Yamagata International Documentary Film Festival 2015 – International Competition and New Asian Currents

The Yamagata International Documentary Film Festival has completed its line-up, once more a rich and very interesting one, at least if you’re into the world of non-fiction cinema. The biennial event co-established in 1989 by Ogawa Shinsuke and dedicated to the exploration of the world of documentary, in its broadest sense, will take place as usual, in the Japanese city of Yamagata next October from 8th to 15th.                        I’ll be there for 3 days, from the 10th to the 12th, and hopefully I’ll be able to write down and post something, possibly a brief daily report, after-screening parties permitting….anyway, let’s see what this year program is offering us, of course I’ll focus more on the Japanese works.

These are the sections:

– International Competition

– New Asian Currents

– Perspectives Japan

– Yamagata Rough Cut!

– Latinoamérica The Time and the People: Memories, Passion, Work and Life

– Double Shadows—Talking about Films that Talk about Films

– Past and Future Stories of the Arab Peoples

– Cinema with Us 2015

– Yamagata and Film

The competition this year is graced with the presence of some big names such as Patricio Guzmán and Pedro Costa, in Yamagata with The Pearl Button and Horse Money respectively. Another title, among the 15 in competition, that has attracted my attention is the long (334′) Homeland (Iraq Year Zero) by Abbas Fahdel, “two years in the life of a family amidst the Coalition Forces’ 2003 invasion of Iraq”.                                         There will be only one documentary representing Japan in competition, We Shall Overcome (戦場(いくさば)ぬ止(とぅどぅ)み) from director Mikami Chie who 2 years ago was at the festival with her The Targeted Village (標的の村). We Shall Overcome continues to explore and document the ongoing “battle” of Okinawans against the plan to build a new American base in Henoko, and telling the story of Fumiko, an elderly woman who witnessed the battle of Okinawa in 1945, the film is connecting the past with the present of the archipelago. The documentary is also enriched by Cocco‘s voice over, the singer and actress herself is from Okinawa and is known by Japanese cinema fans because of her amazing and phisical performance in Tsukamoto Shin’ya’s Kotoko (2011).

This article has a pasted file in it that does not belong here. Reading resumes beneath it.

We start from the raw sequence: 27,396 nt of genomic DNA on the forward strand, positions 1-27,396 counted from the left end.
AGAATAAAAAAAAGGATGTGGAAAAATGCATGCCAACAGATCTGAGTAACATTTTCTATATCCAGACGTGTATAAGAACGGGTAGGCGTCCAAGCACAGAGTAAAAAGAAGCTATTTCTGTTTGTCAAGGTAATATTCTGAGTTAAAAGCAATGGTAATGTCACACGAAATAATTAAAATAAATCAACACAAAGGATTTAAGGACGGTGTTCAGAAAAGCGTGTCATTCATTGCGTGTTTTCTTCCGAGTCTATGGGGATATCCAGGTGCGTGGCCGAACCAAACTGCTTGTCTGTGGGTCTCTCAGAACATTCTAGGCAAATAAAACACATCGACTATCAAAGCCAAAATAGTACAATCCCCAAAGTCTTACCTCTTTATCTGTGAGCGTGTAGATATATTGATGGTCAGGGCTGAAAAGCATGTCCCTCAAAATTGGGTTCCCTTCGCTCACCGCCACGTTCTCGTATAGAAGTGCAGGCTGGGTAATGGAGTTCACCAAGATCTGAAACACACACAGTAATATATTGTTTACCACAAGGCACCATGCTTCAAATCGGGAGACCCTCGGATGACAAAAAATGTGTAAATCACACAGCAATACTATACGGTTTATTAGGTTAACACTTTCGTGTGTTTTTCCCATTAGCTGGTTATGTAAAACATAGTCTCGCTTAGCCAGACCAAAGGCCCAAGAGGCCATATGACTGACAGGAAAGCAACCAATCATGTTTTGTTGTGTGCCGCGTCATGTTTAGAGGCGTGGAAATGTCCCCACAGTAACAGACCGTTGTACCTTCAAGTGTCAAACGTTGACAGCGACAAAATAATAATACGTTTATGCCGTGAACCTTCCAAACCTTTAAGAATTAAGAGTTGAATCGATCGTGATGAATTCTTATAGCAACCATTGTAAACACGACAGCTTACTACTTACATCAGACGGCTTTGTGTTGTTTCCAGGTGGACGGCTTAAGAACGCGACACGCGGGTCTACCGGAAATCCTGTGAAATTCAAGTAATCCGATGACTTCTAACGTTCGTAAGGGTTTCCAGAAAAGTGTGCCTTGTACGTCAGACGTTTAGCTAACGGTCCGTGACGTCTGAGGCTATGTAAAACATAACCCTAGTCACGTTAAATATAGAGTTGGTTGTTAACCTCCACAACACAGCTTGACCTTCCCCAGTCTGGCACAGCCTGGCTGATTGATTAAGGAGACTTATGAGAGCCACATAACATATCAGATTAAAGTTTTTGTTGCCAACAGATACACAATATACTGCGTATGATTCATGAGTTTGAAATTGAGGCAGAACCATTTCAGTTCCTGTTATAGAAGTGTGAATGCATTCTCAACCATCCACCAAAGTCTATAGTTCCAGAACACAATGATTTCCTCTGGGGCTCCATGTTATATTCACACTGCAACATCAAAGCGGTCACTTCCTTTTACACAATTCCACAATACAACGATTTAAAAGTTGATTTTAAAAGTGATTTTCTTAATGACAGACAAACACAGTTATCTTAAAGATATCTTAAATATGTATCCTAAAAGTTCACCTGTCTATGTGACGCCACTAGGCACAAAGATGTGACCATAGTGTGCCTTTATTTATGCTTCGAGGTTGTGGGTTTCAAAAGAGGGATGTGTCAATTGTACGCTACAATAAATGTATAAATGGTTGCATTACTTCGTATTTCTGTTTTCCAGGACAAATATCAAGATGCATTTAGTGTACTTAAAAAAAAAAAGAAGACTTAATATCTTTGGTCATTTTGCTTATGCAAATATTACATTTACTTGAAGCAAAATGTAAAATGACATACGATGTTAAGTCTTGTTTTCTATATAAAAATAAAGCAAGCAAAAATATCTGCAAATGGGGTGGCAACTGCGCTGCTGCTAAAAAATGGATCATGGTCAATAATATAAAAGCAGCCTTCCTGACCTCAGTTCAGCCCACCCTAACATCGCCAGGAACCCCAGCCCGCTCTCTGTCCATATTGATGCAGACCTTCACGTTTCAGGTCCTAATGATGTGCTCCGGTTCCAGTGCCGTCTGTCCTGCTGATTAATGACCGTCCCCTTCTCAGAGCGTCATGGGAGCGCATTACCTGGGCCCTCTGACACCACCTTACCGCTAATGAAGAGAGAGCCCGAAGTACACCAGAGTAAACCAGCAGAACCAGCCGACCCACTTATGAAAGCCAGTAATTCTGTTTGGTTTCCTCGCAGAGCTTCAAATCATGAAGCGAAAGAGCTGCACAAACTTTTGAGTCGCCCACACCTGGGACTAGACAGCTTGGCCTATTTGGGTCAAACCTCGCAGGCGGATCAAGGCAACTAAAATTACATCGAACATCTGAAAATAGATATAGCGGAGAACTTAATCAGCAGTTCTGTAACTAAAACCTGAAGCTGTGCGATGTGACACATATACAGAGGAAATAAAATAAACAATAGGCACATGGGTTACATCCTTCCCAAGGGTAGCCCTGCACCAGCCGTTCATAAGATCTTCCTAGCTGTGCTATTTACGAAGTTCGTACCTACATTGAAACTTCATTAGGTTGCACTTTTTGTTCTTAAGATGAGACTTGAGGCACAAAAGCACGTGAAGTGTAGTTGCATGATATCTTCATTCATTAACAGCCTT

Three Japanese docs and thus more to talk and write about in the New Asian Currents section, a selection that in total includes 20 works from different parts of Asia.  Distance is the debut behind the camera for Okamoto Mana, reading the description on the festival site it seems to be a sort of self-documentary, created by crossing family home movies with new shooting material, and in doing so reflecting on the director’s family and her past. The second work made by a Japanese is Each Story (Okuma Katsuya) a movie that takes place in India and “For their summer homework, Jigmet and Stanzin are assigned to study the Epic of King Gesar, passed down from generation to generation in the northern Indian region of Ladakh, where the boys live. As they splash in the river and run through the streets, the boys come to understand each story shared with them by the adults of their village.”                                                         Last but not least there’s Aragane, the feature debut for Oda Kaori, an artist leaving in Sarajevo and studing in a graduate program under Tarr Béla. I had the privilege of watching the documentary on a sample screening, and although it was on a TV screen, I was very impressed.  The camera follows patiently and almost hypnotically the workers of an old coal mine in Bosnia down into the darkness of their daily routine. Aragane is visually stunning, Oda knows how to use the digital for her cinematic purposes, partly documentary and partly experimental cinema, the movie possesses an impressive sound design, and a stilistic and poetic touch akin to the works produced by The Sensory Ethnography Lab (SEL) at Harvard University (Leviathan, Manakamama). I’m really looking forward to seeing it on a big screen and with a proper sound system.

Not from Japan but worth mentioning are the two Special Invitation Films: Almost a Revolution (Hong Kong, by Kwok Tat Chun, Kong King Chu) and Sunflower Occupation (Taiwan, by the Sunflower Occupation Documentary Project), both of them dealing with students street protests and uprising occured in Hong Kong and Taiwan in the last two years.

In the next post I’ll write about Perspectives Japan, a selection of new Japanese docs, and Latinoamérica—The Time and the People: Memories, Passion, Work and Life, a retrospective on the so called Third Cinema (Tercer Cine) and its resonances with the contemporary non-fiction production in Latin America.


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